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Rawàng Ata is a language that employs several forms of reduplication, and for several purposes. Several parts of speech can feature reduplications.
1.1 ‘Plural’ partial reduplication
The most common form of reduplication is the initial reduplication of nouns to indicate definite plurality:
the young women
As can be seen from these examples, initial reduplication copies only the initial consonant and the first vowel. If the vowel is accented, the accent is not copied; similarly, long vowels are copied in shortened form. If the vowel is a diphthong with -y, or if there is any coda consonant, or if the vowel is followed by a second vowel, all these things are absent from the reduplicated syllable:
The reduplicated syllable does not in any way phonologically alter the following noun – stress and accent patterns remain the same (the reduplicate carries the same pitch as the original, unless the preceding word ends in an accent), and the initial consonant of the main word is still treated as initial for purposes of allophony.
Indeed, the reduplicate is not bound strongly to the noun, and as a result the possessive prefixes of bound nouns are placed between the two:
those hands of his
those fathers of hers
This second example also demonstrates a rare phenomenon in which haplology has caused the deletion of a vowel in the bound noun itself that is then restored in the reduplicate.
Similarly, the diminutive yu- and the deverbals no-, ar- and san- are interposed between reduplicate and root, as is the augmentative/formaliser/feminiser anga-:
the little turtles
the performances of burning things down
This initial reduplication most often is used to specify the plurality of the noun (nouns are by default unspecified with regard to number). In this regard, reduplication may sometimes be used regardless of the definiteness of the objects, if the need to convey their plurality is great enough; however, most often the reduplicated forms are definite in reference.
As a result of this secondary definiteness, it is also not unknown to find reduplicated ‘plurals’ standing for singular items, when the need to convey their definiteness is great enough. This is not considered a deviation from correct grammar, nor a confusion of semantics – a native speaker would likely explain that although reduplication stresses the number of the items, that number may sometimes happen to be ‘one’.
1.2 Despective partial reduplication
Exactly the same process also occurs with a prefixed xo-, to indicate a contemptuous dismissal:
that contemptible little sailor
This form may also be used to form derogatory but non-taboo expletives.
1.3 Comprehensive partial reduplication
The same process also occurs with prefixed yoy-, indicating “all of the”, or more accurately “each one of the”:
each of his hands
1.4 Perplural partial reduplication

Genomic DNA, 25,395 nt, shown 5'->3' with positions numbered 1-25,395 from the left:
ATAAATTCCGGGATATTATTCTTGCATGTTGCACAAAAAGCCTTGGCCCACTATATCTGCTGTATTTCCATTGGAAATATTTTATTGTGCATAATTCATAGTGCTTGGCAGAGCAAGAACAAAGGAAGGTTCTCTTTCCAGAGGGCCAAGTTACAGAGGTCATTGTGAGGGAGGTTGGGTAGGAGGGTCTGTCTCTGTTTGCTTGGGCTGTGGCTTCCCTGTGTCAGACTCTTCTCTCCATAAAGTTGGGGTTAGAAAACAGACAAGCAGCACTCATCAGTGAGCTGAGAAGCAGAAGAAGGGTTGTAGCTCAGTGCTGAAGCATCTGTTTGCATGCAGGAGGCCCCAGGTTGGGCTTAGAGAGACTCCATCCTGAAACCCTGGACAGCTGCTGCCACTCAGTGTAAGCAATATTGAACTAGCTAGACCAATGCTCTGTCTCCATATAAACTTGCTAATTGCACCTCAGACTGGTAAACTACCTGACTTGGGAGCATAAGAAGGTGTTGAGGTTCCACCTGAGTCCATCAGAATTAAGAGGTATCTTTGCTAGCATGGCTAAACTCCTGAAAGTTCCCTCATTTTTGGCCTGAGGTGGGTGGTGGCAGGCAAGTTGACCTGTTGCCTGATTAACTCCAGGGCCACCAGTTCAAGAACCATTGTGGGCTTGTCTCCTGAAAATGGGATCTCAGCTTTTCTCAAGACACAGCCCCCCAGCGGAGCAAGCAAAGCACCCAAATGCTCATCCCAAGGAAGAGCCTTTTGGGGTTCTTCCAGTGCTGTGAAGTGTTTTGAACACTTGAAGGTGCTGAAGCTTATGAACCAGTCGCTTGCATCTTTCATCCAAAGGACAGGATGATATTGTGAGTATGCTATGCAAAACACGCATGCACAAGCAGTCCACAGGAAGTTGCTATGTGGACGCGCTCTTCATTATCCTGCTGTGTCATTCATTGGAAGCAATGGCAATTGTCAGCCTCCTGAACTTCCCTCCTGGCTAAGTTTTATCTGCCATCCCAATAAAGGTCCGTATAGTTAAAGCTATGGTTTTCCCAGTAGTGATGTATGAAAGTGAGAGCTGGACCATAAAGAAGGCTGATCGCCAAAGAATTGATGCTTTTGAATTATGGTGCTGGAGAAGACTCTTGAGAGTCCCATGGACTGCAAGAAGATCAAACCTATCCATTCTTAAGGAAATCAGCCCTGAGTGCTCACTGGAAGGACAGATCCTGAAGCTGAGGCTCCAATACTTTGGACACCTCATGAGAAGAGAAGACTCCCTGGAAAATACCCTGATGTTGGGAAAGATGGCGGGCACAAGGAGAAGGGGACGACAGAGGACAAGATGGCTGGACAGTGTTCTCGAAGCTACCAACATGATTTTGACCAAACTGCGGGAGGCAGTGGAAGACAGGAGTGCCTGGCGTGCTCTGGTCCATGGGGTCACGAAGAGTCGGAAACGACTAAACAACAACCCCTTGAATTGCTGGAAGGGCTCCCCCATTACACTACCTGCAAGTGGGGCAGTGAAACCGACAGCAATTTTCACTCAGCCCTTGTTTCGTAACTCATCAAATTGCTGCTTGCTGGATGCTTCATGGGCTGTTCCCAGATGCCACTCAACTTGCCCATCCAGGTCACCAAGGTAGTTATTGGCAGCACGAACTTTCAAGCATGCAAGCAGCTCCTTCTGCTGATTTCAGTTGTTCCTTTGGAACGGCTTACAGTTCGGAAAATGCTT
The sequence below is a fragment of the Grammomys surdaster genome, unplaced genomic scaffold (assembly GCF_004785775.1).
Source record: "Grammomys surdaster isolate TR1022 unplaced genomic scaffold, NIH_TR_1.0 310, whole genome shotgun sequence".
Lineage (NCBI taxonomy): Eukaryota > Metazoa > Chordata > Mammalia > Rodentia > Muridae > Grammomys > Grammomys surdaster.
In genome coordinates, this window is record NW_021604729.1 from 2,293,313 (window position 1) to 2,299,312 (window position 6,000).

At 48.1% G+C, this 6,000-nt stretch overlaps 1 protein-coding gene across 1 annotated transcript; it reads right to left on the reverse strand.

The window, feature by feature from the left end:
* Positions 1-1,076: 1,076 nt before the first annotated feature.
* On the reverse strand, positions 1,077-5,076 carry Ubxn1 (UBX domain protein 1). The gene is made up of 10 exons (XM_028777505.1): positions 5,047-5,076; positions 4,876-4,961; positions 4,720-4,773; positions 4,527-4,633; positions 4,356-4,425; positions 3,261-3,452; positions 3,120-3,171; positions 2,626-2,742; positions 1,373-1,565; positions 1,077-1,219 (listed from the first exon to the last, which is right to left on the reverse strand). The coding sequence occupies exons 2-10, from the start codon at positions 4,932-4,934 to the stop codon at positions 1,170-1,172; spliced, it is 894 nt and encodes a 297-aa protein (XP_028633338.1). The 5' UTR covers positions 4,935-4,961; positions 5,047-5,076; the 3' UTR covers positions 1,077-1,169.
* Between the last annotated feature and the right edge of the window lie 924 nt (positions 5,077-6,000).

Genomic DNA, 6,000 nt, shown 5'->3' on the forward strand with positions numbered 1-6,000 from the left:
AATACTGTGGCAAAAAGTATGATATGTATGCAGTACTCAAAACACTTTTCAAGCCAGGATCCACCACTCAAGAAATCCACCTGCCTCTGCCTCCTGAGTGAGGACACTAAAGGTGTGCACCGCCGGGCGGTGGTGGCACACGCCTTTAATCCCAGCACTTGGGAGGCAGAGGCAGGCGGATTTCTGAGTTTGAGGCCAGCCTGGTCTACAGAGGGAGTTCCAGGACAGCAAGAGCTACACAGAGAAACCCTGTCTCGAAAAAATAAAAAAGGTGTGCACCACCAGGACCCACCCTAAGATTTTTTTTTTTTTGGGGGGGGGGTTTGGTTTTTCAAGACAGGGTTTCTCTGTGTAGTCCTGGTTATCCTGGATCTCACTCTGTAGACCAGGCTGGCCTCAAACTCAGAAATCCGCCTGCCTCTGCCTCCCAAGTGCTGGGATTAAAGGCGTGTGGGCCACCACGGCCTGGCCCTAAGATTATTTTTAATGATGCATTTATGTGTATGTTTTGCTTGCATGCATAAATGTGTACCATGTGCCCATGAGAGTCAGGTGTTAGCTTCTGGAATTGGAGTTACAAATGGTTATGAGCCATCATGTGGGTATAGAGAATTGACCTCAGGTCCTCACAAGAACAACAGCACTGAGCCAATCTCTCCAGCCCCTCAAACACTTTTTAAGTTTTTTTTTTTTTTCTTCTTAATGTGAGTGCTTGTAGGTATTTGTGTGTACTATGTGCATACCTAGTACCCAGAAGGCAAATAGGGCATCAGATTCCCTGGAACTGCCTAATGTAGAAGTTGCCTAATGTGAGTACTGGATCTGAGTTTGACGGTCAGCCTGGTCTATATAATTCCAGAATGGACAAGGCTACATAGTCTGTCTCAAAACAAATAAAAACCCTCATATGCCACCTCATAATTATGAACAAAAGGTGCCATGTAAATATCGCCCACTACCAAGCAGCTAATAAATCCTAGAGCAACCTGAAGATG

The same process may be iterated, with the reduplicate present twice. This form is considered a little comical, or at least not fully formal, but is nonetheless found in literature as well as in speech. The iterated reduplicated form has a ‘perplural’ meaning, indicating a huge or uncounted or excessive number:
a shitload of turtles
way too many young women
The perplural lacks the implications of definiteness found in the plain plural.
1.5 Intensive or recursive echoing
An entirely different form of reduplication is also seen with nouns. This form takes the noun and creates a following duplicate of the last two syllables, minus any initial consonant of the penultimate symbol. This forms ‘recursives’ with agent-like, part-like or relation-like nouns:
dockyard prostitute (lit. ‘one who sails sailors’)
his grandfather (lit. his ‘father of fathers’)
the tip of its tip
As can be seen, in the case of bound nouns the possessor is marked on the root as normal, and not on the echo.
Similar ‘recursive’ or ‘inessive’ effects can occur with nouns for places, or for nouns indicating both physical objects and locations:
hollow within a dell
postern (lit. ‘door within a door’)
The same process applied to other nouns can produce an ‘exemplar’ or ‘intensive’ form:
fine specimen of a turtle
performance of burning something down completely and utterly and rapidly with an intense fire
Case suffixes are placed after the echo. Stress, however, is placed on the assumption that the suffix immediately follows the root, and the echo echoes the stress of the root. Hence, the case form bolay-olay-si, ‘toward the excellent turtle’, takes stress as boláy-oláy-si – heavy penultimate retraction occurs in the root due to the presence of the suffix, even though the suffix is not actually adjacent to the root (and hence the second syllable is not actually penultimate). The echo therefore acts phonologically as an interruption that does not change the stress of the surrounding material. However, accent patterns treat the echo as a separate word, and the suffix as a third; likewise, allophony rules treat echoes and post-echo suffixes as independent words.